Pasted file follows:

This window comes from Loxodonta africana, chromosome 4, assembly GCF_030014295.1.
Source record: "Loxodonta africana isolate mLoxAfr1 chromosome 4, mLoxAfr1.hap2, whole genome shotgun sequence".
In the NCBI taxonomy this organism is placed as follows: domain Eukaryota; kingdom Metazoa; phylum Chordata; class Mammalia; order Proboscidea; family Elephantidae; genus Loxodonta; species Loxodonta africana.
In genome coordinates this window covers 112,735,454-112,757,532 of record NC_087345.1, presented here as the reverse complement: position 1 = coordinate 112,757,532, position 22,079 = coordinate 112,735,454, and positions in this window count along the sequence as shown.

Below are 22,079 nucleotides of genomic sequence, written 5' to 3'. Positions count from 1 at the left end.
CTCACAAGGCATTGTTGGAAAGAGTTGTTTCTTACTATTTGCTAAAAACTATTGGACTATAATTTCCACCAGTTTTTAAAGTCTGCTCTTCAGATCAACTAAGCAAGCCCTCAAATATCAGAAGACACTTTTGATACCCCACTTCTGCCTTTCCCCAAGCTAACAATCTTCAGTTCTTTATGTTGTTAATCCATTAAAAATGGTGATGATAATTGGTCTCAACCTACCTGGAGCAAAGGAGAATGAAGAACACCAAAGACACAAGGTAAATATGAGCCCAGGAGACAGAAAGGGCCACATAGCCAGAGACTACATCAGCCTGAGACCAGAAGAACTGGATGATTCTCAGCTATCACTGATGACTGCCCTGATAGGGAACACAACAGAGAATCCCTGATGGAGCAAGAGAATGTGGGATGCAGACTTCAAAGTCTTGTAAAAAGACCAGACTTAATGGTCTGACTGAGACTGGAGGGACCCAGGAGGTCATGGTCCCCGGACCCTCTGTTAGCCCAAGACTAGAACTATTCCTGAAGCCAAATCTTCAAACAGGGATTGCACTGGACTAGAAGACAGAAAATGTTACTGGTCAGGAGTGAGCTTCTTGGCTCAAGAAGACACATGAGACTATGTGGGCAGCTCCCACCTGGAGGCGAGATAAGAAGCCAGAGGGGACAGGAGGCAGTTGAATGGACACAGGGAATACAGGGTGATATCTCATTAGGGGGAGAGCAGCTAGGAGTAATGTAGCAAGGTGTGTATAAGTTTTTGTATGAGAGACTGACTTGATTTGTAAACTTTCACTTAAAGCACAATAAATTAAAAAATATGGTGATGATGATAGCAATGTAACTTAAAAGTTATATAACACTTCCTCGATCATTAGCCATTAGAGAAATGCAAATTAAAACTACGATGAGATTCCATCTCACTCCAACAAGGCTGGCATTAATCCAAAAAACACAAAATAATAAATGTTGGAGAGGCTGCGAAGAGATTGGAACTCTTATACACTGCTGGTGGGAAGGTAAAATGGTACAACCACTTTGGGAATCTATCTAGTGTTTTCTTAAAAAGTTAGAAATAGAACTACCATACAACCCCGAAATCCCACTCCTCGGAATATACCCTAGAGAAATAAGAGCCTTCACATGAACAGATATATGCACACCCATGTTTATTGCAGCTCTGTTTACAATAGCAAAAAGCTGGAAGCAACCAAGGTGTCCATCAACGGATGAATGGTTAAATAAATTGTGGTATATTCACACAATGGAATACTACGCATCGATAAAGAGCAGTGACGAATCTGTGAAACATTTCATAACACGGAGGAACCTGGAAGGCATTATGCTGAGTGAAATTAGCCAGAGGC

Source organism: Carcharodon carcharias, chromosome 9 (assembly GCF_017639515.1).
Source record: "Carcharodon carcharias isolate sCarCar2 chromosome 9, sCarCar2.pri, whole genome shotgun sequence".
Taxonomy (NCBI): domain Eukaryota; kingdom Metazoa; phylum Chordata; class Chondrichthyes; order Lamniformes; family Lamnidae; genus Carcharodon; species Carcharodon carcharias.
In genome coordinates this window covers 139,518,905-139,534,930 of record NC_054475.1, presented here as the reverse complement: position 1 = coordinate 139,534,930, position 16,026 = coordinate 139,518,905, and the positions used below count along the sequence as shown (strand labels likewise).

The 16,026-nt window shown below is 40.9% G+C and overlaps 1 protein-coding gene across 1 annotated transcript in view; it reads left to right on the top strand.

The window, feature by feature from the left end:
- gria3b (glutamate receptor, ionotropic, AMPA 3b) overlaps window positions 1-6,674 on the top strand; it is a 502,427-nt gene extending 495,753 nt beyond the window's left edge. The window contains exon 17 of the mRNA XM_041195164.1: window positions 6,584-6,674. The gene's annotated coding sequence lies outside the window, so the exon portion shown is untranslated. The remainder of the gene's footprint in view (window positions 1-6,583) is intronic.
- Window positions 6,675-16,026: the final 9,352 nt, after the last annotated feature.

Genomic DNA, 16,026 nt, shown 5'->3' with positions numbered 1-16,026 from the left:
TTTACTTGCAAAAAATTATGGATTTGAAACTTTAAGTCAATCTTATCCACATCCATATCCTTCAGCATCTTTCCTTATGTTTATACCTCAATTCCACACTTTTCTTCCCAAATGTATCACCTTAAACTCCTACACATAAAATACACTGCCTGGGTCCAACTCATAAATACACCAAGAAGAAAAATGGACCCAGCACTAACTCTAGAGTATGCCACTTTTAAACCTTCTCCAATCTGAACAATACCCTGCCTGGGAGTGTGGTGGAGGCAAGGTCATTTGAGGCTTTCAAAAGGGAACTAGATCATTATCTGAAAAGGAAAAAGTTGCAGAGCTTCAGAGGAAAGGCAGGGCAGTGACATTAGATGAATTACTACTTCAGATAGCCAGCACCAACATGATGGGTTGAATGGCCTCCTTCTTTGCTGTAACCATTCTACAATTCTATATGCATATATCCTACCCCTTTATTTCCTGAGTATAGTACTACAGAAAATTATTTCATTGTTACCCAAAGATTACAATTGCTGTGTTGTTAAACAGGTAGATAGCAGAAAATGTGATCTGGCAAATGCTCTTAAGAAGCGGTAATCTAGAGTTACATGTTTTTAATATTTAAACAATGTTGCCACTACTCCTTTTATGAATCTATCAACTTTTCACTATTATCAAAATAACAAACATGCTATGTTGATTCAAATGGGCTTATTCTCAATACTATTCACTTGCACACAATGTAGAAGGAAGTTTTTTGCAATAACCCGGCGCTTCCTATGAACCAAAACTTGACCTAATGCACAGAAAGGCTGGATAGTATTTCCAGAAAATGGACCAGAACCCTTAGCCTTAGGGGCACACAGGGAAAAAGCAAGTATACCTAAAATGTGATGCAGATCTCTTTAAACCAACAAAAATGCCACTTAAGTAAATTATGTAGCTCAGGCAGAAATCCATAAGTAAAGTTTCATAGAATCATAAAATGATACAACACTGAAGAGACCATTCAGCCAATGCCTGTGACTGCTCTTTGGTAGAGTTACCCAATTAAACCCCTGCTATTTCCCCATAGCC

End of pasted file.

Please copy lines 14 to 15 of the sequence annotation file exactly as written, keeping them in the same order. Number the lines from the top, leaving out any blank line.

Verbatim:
- Window positions 6,675-16,026: the final 9,352 nt, after the last annotated feature.

Genomic DNA, 16,026 nt, shown 5'->3' with positions numbered 1-16,026 from the left: